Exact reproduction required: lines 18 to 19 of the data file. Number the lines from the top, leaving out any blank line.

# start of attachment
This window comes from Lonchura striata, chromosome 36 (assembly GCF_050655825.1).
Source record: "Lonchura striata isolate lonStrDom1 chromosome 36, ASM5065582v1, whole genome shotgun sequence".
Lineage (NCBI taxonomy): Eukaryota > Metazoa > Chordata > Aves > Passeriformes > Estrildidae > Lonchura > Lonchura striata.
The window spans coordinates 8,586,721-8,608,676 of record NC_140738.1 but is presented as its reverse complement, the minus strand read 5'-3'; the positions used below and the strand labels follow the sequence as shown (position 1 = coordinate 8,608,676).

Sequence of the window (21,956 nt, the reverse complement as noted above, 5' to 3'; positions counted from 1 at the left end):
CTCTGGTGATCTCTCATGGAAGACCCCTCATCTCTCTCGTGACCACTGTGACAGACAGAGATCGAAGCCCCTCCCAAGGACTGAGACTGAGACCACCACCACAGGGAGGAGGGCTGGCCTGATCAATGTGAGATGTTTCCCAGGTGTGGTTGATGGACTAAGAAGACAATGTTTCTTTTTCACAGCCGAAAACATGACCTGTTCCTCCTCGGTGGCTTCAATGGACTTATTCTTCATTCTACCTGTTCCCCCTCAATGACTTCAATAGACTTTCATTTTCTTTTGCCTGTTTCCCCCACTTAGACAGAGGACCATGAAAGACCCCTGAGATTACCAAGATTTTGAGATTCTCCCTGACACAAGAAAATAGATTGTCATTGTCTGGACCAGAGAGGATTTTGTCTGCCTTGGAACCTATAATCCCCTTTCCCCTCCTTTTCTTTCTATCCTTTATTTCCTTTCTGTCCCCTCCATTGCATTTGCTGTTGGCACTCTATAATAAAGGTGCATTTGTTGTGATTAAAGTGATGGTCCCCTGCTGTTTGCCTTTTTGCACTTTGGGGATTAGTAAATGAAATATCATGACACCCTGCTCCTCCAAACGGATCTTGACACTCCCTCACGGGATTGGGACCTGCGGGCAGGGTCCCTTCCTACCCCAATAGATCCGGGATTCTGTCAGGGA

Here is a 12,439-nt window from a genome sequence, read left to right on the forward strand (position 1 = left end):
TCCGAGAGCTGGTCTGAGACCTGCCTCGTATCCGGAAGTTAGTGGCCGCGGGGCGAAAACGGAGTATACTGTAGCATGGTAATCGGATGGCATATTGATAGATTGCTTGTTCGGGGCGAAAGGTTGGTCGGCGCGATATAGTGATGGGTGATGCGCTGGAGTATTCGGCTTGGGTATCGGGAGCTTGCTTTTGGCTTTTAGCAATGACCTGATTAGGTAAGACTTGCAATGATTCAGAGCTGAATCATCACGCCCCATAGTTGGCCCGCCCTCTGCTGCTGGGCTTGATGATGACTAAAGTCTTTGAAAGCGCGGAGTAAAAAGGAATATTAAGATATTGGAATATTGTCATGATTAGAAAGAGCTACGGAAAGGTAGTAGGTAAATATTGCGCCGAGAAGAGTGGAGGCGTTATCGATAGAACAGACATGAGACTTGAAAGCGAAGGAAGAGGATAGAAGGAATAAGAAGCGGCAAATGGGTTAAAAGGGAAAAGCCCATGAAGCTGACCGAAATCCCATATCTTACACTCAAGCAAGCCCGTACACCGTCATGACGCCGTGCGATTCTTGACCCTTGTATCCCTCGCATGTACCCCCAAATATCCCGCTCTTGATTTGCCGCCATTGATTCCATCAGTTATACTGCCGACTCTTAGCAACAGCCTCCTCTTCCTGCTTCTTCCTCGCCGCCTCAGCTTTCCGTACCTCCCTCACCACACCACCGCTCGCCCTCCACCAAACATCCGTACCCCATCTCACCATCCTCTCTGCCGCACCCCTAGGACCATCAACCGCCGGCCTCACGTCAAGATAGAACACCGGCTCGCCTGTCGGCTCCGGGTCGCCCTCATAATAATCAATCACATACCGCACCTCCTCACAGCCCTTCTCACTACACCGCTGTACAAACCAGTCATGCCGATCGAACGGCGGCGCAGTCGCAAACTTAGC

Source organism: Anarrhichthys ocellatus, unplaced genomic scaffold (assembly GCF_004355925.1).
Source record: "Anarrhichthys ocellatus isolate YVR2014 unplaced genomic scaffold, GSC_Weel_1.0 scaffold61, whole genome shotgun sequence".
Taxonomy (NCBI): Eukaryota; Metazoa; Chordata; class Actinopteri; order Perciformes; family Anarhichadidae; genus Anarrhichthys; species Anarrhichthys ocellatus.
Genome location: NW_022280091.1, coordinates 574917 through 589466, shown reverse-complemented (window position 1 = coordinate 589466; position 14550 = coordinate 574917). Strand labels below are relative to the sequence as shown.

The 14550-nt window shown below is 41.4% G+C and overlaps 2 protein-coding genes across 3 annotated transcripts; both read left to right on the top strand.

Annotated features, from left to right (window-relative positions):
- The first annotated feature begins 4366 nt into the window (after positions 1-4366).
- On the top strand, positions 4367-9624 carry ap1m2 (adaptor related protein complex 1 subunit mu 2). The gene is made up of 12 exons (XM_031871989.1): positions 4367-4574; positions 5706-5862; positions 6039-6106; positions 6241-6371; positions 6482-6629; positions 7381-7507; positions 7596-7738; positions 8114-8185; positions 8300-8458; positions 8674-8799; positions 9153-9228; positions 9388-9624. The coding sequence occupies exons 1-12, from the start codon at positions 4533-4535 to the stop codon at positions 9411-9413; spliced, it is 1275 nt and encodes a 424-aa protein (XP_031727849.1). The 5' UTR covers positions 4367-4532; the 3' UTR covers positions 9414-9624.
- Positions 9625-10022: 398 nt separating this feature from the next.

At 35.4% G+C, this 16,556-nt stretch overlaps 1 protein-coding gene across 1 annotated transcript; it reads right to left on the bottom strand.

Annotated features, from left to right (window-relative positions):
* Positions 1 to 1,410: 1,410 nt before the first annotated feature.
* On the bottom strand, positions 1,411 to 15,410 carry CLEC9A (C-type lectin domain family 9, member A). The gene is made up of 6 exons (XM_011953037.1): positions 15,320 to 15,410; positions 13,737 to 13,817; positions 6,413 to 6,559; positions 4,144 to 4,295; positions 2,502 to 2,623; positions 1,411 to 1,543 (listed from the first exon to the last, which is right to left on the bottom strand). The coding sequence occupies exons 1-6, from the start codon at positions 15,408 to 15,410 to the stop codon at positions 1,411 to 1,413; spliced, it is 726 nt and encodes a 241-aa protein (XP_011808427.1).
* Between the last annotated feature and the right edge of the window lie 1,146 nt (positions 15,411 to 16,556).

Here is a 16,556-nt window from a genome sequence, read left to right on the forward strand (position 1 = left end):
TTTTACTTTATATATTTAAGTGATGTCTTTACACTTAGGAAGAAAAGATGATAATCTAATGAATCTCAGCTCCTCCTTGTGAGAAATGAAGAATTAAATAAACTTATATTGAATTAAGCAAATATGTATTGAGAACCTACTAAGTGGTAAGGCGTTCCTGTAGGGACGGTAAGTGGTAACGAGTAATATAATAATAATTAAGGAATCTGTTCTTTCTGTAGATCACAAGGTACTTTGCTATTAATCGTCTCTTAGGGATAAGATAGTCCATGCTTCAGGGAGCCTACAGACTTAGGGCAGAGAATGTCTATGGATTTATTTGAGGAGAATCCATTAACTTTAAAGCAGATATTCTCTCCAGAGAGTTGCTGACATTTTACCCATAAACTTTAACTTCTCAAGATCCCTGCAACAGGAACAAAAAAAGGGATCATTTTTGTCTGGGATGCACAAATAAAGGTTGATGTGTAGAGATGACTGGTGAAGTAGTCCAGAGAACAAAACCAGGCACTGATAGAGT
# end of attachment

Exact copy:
At 35.4% G+C, this 16,556-nt stretch overlaps 1 protein-coding gene across 1 annotated transcript; it reads right to left on the bottom strand.

Annotated features, from left to right (window-relative positions):